4. Stir half the sauce into the cooked rice, and then smooth the rice into the bottom of the casserole dish.
  5. Layer the ham and shredded chicken on top the rice.
  6. Cover with the sliced or shredded cheese.
  7. Pour the rest of the white sauce over the casserole, and then top with the bread crumbs.
  8. Bake 35 to 40 minutes, or until it's bubbling and the breading turns golden.
  9. Enjoy!
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Homeschool for Free! A Few Favorite Links

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August only! The Almost-Free Homeschool Secular Curriculum is on sale for half-price. You can find it here!

Homeschool for Free

Everyone loves free stuff! Here’s a few fun links I’ve found this week I wanted to share:

Udemy.com: Although many of these courses cost money, there’s also a lot of free ones to choose from, especially in the art, craft and humanities section. This looks like a fun one for Middle School and High School students!

Book Adventure: This one looks like a lot of fun for K-8 students. Kids read books from the list, take a short quiz, and earn points. The points are redeemable for real prizes, like books, CDs, fancy candy, small toys, and kid-appropriate magazine subscriptions!

Scistarter: Scistarter is for citizen scientists, and they have plenty of options for kids. Help real scientists with their research. There are a ton of possibilities to choose from — help scientists map Mars, study marine life in a nearby lake, track local migratory birds, and much more!

Until next time, happy homeschooling!

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Homeschool Planning Series: Get Organized!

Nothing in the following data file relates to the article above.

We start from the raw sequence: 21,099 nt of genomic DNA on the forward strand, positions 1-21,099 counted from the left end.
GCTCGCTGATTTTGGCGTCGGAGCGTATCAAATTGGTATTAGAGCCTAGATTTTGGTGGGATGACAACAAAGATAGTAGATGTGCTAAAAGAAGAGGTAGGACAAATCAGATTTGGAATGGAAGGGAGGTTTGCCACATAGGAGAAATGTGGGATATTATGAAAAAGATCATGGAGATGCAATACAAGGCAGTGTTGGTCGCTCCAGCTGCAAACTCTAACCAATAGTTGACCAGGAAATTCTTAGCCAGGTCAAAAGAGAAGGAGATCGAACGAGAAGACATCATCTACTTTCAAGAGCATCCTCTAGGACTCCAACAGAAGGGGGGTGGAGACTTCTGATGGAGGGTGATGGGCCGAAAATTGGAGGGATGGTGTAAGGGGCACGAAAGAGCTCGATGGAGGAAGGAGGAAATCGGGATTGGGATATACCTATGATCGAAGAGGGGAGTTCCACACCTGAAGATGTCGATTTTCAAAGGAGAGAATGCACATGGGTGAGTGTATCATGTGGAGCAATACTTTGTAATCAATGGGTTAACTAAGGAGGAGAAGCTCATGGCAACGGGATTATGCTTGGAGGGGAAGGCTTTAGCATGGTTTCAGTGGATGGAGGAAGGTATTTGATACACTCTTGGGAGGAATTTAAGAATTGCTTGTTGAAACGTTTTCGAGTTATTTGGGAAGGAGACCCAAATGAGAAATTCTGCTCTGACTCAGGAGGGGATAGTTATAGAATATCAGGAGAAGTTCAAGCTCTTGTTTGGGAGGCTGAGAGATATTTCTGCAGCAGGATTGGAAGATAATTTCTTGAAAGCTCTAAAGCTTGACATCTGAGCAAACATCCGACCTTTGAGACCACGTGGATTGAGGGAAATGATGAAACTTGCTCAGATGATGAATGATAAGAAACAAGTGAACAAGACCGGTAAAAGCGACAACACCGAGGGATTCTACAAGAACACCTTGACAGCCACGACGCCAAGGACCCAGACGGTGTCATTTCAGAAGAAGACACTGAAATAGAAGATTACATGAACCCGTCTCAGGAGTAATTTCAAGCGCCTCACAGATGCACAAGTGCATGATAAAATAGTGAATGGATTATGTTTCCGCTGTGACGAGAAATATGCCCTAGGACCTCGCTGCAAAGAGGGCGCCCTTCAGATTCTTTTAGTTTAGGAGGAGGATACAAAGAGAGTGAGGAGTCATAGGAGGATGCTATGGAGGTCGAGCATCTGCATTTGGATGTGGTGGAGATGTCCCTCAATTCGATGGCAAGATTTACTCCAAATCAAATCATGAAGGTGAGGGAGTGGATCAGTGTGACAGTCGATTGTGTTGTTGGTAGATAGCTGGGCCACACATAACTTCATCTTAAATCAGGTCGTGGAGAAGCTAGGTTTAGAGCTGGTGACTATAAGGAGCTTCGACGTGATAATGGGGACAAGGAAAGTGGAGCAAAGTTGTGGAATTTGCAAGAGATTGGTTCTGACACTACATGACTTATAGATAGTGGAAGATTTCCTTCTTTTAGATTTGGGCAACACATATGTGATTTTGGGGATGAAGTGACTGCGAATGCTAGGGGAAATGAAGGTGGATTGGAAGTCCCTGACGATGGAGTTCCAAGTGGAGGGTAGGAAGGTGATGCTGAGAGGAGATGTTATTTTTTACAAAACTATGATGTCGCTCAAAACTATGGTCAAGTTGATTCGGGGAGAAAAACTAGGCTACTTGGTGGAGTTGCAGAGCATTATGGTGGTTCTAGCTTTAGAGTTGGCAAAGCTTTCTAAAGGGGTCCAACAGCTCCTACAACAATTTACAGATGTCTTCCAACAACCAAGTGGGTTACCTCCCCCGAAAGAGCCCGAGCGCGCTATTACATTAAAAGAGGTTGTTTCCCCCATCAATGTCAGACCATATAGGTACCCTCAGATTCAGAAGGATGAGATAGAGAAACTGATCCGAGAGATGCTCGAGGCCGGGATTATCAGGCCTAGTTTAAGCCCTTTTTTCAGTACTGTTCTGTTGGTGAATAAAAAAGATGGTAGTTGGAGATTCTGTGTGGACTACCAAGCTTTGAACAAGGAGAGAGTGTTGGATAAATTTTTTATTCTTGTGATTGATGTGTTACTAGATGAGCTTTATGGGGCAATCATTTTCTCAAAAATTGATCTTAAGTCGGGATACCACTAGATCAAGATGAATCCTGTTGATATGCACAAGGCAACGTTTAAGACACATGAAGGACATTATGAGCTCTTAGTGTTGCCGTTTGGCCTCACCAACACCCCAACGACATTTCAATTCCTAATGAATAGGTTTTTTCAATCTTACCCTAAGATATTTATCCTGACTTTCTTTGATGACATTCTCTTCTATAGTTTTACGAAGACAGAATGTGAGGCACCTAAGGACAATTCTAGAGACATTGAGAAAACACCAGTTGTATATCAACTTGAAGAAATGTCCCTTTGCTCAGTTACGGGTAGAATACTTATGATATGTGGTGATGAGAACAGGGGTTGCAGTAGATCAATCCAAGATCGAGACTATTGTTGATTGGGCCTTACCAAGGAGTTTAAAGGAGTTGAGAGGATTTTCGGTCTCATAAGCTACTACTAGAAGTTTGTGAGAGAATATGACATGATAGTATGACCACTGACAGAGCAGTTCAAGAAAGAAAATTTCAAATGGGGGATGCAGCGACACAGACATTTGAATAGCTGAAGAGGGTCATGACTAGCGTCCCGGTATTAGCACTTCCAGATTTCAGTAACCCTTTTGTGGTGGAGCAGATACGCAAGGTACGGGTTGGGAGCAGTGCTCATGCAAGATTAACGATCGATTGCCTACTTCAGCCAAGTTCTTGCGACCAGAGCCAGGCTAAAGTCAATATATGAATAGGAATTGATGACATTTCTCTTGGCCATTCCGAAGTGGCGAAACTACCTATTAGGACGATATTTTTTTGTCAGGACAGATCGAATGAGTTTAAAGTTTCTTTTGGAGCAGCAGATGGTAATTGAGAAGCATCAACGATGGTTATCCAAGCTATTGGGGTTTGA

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August only! The Almost-Free Homeschool Secular Curriculum is on sale for half-price. You can find it here!

Organizing the Frugal Homeschool

My homeschool planning goes something like this:

1) Start looking at the options for next year. Get excited.

2) Begin putting it all on paper. Still excited!

3) Try to fit in everything I was excited about, begin being more realistic. Excitement waning…

4) The end is in sight, but I can put off those last few planning tasks, right? Excitement exhausted.

It’s way too easy to stop at the very end of the planning and preparation process for the new year. You have almost everything, you bought the supplies, you can wing it from here, right?

Wrong. This is a recipe for frustration for both teacher and student, which will lead to burnout before mid-year. Instead, push yourself to finish getting everything ready to go, and as open-and-go as possible, and then take a week off to enjoy one last summer hurrah before diving in to the new year refreshed and ready.

Here’s a few things to make sure you have ready:

  • Have every text and printable, for at least the first month, ready and waiting. Place the texts in an easily accessible area for your student. I like to use sticky notes to mark each lesson, with the week that lesson goes to, so even on those disorganized days the kids or I can find our place even if we can’t find our work plan for the week. If you have printables, print those out for a 30 day period. It’s too easy to skip the work if you are printing at the last minute every morning.
  • Get your supply station in order.The kids find it frustrating and you are more likely to give up on a daily lesson if the supplies are ready and waiting. Look over the lessons for at least the next 30 days and put every single supply needed where the kids can find it. This is everything from pencils and crayons, to specialized science or crafty-type supplies. Trust me, that awesome science experiment you have planned in three weeks won’t get done if you wait until the last minute to buy a epsom salts.
  • Load your links. If you have any websites you plan on using with your curriculum, or online curriculums, set up a bookmark tab for each child and load the links. Even better if you can save the login info so your child can login with one click. Hunting down that perfect website you had found three weeks from now will just compromise your mojo, so get everything ready and waiting now.